With the proliferation of big-budget superhero movies, it’s easy to forget about the pulpy comic books on which the characters are based. But it seems many people have: sales of comics are way down. As fanboys have become fanmen, publishers are desperate to find new — and younger — readers.

So this month, DC Comics — the home of Superman, Batman, and dozens of others — is overhauling its entire lineup of superheroes. They’re called the “New 52.” All the old classic storylines have been thrown out the window. Clark Kent and Lois Lane? No longer married. And that’s just the tip of the Kryptonite.

“I think they’re just throwing a lot of stuff at the wall to see what sticks,” says Tom Adams, owner of Bergen Street Comics in Brooklyn.

He tells Kurt Andersen that while the reboot has boosted sales considerably, he still worries about the long term trends. “I think [DC] should be writing comics that are a little more geared toward the smart 12 year old,” Adams says, “as opposed to the smart 20-45 year old who’s reading [the same] comics that he’s been reading for years.”

Listen to audio here

This was a piece on Studio 360 on NPR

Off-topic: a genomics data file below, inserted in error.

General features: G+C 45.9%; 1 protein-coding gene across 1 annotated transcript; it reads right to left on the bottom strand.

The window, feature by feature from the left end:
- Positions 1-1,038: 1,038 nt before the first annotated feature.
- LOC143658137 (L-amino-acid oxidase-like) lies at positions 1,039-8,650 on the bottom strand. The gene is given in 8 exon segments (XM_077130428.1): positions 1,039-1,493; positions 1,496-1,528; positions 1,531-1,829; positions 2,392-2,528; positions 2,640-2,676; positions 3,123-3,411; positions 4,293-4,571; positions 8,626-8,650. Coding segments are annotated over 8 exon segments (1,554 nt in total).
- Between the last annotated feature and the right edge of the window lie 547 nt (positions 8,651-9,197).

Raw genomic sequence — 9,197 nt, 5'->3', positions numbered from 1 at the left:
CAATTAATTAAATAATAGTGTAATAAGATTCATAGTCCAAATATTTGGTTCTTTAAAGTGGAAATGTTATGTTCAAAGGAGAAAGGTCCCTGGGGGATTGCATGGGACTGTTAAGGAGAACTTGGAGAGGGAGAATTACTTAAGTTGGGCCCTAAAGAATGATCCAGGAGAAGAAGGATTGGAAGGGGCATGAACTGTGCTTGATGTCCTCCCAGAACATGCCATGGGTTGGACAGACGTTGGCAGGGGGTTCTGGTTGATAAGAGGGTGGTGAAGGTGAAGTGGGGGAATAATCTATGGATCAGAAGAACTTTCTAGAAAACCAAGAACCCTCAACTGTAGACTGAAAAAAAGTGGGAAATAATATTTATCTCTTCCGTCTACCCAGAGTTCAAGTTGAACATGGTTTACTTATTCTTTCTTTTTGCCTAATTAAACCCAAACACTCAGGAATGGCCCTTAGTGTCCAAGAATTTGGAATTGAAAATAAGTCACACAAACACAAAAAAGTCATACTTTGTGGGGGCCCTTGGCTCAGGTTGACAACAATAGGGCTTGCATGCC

I have never been a big reader of comics but there is something I noticed that I wanted to see if anyone else has noticed. When I was a kid comic books were available in the grocery store and at convenience stores like 7-11. When I was a kid my parents never took me to a comic book store but I was at these other stores that had comics.

Now it seems like comics are only available at comic book stores. If you want to expose kids to comic books wouldn't one way to be to have comics in more locations so that kids actually see them?

I have been reading comics for nearly thirty years and I think availability is one of the big problems with the comic industry. There has been some attempts to fix it, I read that some comics are available at Wal-Mart and a few years ago I bought ledger-sized Marvel reprints that contained three/four issues at Target. Sometimes I spot comics in bookstore magazine section but it's mostly Archie and a couple of Marvel/DC.

I think DC, instead of trying to chase after this "18-34 male" demographic, would be wise to address distribution, increase the number of all-ages comics and produce comics which won't repulse women. All-ages comics could help hook new fans at an early age. As a female comics fan I've developed a pretty high tolerance for T&A but even I can be repulsed. I was excited to read that Starfire would have be a co-lead in one of the new 52 but when I saw her new costume I knew I would never buy the book. They lost a potential buyer for that one by pandering to the stereotype of their customers.

'They lost a potential buyer for that one'

For that one yes but if you liked it would you have bought every issue? That is what they need, not odd purchases but people consistantly buying comics. And sad as it might seem but they are merely pandering to that market that will buy them all the time.

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